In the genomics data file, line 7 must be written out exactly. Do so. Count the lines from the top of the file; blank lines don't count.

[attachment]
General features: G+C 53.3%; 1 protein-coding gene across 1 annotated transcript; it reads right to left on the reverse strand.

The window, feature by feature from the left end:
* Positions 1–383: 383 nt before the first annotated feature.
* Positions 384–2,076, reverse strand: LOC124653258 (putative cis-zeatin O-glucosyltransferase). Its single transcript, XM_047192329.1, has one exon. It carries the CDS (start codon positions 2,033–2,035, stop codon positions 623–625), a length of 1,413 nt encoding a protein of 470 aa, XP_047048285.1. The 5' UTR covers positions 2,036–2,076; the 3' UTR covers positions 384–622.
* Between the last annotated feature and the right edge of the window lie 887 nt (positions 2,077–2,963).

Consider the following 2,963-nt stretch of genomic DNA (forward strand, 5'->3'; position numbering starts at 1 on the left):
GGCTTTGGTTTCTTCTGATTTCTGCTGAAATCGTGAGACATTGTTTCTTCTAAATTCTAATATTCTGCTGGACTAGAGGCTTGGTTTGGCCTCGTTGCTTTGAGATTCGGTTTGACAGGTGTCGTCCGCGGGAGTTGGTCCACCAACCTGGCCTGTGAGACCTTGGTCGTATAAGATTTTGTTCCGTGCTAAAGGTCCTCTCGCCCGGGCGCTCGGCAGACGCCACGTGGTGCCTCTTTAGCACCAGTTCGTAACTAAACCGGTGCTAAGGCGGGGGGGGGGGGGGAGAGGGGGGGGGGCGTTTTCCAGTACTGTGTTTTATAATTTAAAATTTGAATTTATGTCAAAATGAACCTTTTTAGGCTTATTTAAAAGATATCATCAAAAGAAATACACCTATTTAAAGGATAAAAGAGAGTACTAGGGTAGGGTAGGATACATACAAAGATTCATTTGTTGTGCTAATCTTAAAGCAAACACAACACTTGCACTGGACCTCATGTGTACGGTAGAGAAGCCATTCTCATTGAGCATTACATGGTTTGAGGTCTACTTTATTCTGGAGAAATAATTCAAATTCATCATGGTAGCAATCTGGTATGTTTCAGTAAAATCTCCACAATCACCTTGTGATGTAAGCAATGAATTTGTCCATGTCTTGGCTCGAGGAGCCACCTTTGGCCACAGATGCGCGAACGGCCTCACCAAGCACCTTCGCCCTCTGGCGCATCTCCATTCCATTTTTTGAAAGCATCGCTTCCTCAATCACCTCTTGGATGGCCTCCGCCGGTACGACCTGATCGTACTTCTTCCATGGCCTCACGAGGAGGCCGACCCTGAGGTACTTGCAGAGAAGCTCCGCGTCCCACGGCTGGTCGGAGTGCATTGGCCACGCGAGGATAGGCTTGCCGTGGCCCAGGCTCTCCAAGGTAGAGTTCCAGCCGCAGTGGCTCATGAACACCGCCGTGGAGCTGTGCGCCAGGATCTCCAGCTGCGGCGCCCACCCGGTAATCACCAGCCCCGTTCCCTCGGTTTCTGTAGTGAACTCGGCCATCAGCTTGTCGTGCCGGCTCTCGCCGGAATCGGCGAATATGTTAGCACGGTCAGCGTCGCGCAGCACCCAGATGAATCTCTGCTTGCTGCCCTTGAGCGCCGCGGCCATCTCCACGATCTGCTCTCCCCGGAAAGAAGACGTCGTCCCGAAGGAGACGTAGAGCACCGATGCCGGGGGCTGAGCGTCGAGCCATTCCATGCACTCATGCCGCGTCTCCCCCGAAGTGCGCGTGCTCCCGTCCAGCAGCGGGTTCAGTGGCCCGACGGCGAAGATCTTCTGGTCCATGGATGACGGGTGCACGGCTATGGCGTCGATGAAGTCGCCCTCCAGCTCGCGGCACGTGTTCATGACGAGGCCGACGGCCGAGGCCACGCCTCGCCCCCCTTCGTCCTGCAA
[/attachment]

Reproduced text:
GGCTTTGGTTTCTTCTGATTTCTGCTGAAATCGTGAGACATTGTTTCTTCTAAATTCTAATATTCTGCTGGACTAGAGGCTTGGTTTGGCCTCGTTGCTTTGAGATTCGGTTTGACAGGTGTCGTCCGCGGGAGTTGGTCCACCAACCTGGCCTGTGAGACCTTGGTCGTATAAGATTTTGTTCCGTGCTAAAGGTCCTCTCGCCCGGGCGCTCGGCAGACGCCACGTGGTGCCTCTTTAGCACCAGTTCGTAACTAAACCGGTGCTAAGGCGGGGGGGGGGGGGGAGAGGGGGGGGGGCGTTTTCCAGTACTGTGTTTTATAATTTAAAATTTGAATTTATGTCAAAATGAACCTTTTTAGGCTTATTTAAAAGATATCATCAAAAGAAATACACCTATTTAAAGGATAAAAGAGAGTACTAGGGTAGGGTAGGATACATACAAAGATTCATTTGTTGTGCTAATCTTAAAGCAAACACAACACTTGCACTGGACCTCATGTGTACGGTAGAGAAGCCATTCTCATTGAGCATTACATGGTTTGAGGTCTACTTTATTCTGGAGAAATAATTCAAATTCATCATGGTAGCAATCTGGTATGTTTCAGTAAAATCTCCACAATCACCTTGTGATGTAAGCAATGAATTTGTCCATGTCTTGGCTCGAGGAGCCACCTTTGGCCACAGATGCGCGAACGGCCTCACCAAGCACCTTCGCCCTCTGGCGCATCTCCATTCCATTTTTTGAAAGCATCGCTTCCTCAATCACCTCTTGGATGGCCTCCGCCGGTACGACCTGATCGTACTTCTTCCATGGCCTCACGAGGAGGCCGACCCTGAGGTACTTGCAGAGAAGCTCCGCGTCCCACGGCTGGTCGGAGTGCATTGGCCACGCGAGGATAGGCTTGCCGTGGCCCAGGCTCTCCAAGGTAGAGTTCCAGCCGCAGTGGCTCATGAACACCGCCGTGGAGCTGTGCGCCAGGATCTCCAGCTGCGGCGCCCACCCGGTAATCACCAGCCCCGTTCCCTCGGTTTCTGTAGTGAACTCGGCCATCAGCTTGTCGTGCCGGCTCTCGCCGGAATCGGCGAATATGTTAGCACGGTCAGCGTCGCGCAGCACCCAGATGAATCTCTGCTTGCTGCCCTTGAGCGCCGCGGCCATCTCCACGATCTGCTCTCCCCGGAAAGAAGACGTCGTCCCGAAGGAGACGTAGAGCACCGATGCCGGGGGCTGAGCGTCGAGCCATTCCATGCACTCATGCCGCGTCTCCCCCGAAGTGCGCGTGCTCCCGTCCAGCAGCGGGTTCAGTGGCCCGACGGCGAAGATCTTCTGGTCCATGGATGACGGGTGCACGGCTATGGCGTCGATGAAGTCGCCCTCCAGCTCGCGGCACGTGTTCATGACGAGGCCGACGGCCGAGGCCACGCCTCGCCCCCCTTCGTCCTGCAA